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Jordan Crawford Says He Can Be Better Than Michael Jordan, Is Ridiculous

There's a thin line in this league between healthy confidence and over-the-top arrogance.  Jordan Crawford, as you all know, is a supremely confident player.  This latest quote, though, is him leaping miles and miles over that line.  Via Michael Lee of the Washington Post:

"I don’t tell nobody, but I feel like I can be better than Michael Jordan," Crawford said, without the slightest hint of sarcasm. "When I’m done playing, I don’t want people to say, Michael Jordan is the best player. I want that to be me. That’s how I am. That’s how I was built."


"Yeah, I know that [people will think I'm crazy], I definitely know that. But I’m not settling for anything less," Crawford said. "I feel like I’m better than him, anyway. My mom is going to say I’m better than him.

I mean, maybe he's kidding, but ... jeez.

I'm sure many of you will come back saying they want Crawford to think he's the best and that confidence is a good thing.  Here's the problem, though.  Basketball is a game where one player who thinks he's better than he is can have a damaging effect on the team.  In football, you can focus on being the best player at your position and just carry out those responsibilities as well as you can.  In baseball, you're really just trying to win your individual matchup.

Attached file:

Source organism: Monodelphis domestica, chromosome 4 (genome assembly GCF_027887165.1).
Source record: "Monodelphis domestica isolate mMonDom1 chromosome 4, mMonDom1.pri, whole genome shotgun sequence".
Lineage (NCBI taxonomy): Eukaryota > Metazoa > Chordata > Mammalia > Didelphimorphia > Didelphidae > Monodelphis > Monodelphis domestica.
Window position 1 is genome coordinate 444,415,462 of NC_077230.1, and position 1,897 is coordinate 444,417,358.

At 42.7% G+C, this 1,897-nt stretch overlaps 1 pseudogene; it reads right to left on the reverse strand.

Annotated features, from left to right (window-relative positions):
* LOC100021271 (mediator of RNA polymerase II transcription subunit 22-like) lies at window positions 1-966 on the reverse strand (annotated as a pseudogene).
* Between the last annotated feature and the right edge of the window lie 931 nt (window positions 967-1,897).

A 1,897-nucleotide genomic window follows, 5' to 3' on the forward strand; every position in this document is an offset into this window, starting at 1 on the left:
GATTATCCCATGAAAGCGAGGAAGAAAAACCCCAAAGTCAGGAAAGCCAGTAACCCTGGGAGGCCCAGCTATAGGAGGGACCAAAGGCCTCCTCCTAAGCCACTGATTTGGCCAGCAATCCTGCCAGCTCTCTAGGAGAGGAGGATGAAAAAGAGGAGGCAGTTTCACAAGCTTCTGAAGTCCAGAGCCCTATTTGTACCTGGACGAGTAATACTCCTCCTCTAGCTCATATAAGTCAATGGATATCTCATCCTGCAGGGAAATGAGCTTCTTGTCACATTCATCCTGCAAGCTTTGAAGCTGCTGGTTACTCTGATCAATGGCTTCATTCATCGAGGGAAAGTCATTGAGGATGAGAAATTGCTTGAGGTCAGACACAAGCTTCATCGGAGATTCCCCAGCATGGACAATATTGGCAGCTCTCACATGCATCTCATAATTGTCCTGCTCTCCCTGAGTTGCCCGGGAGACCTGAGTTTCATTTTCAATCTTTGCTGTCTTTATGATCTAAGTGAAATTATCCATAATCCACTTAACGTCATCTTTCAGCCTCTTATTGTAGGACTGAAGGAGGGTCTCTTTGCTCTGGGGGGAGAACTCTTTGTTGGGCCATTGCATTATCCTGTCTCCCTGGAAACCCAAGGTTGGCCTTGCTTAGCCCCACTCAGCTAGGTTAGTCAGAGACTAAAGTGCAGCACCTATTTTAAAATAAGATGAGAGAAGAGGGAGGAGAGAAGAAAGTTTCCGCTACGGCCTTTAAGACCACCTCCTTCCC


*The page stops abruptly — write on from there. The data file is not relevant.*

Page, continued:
In basketball, though, the division of labor isn't clear and players need to be in harmony with each other.  It's one thing for someone to spout off to the press that he thinks he can be Michael Jordan.  It's entirely another for one to play like they are as good as Michael Jordan when they clearly are not.  We all know Crawford's biggest problem is his propensity to force shots because his eyes get wide and he thinks he can do it all.  If anything close to the mindset he displayed in this interview shows up on the court, we're going to see a lot more forced shots and a player who will never learn how to fit into a team setting.

That's why I'm worried.  Normally, you could write this off as an athlete saying something nutty because he wants to amuse himself (like Rex Grossman's NFC East quote).  With Crawford, though, I'm legitimately worried he thinks so highly of himself that his game won't develop to the point where it should.  Crawford will never be good enough to play like Michael Jordan, so there's no reason to invoke his name as a comparison.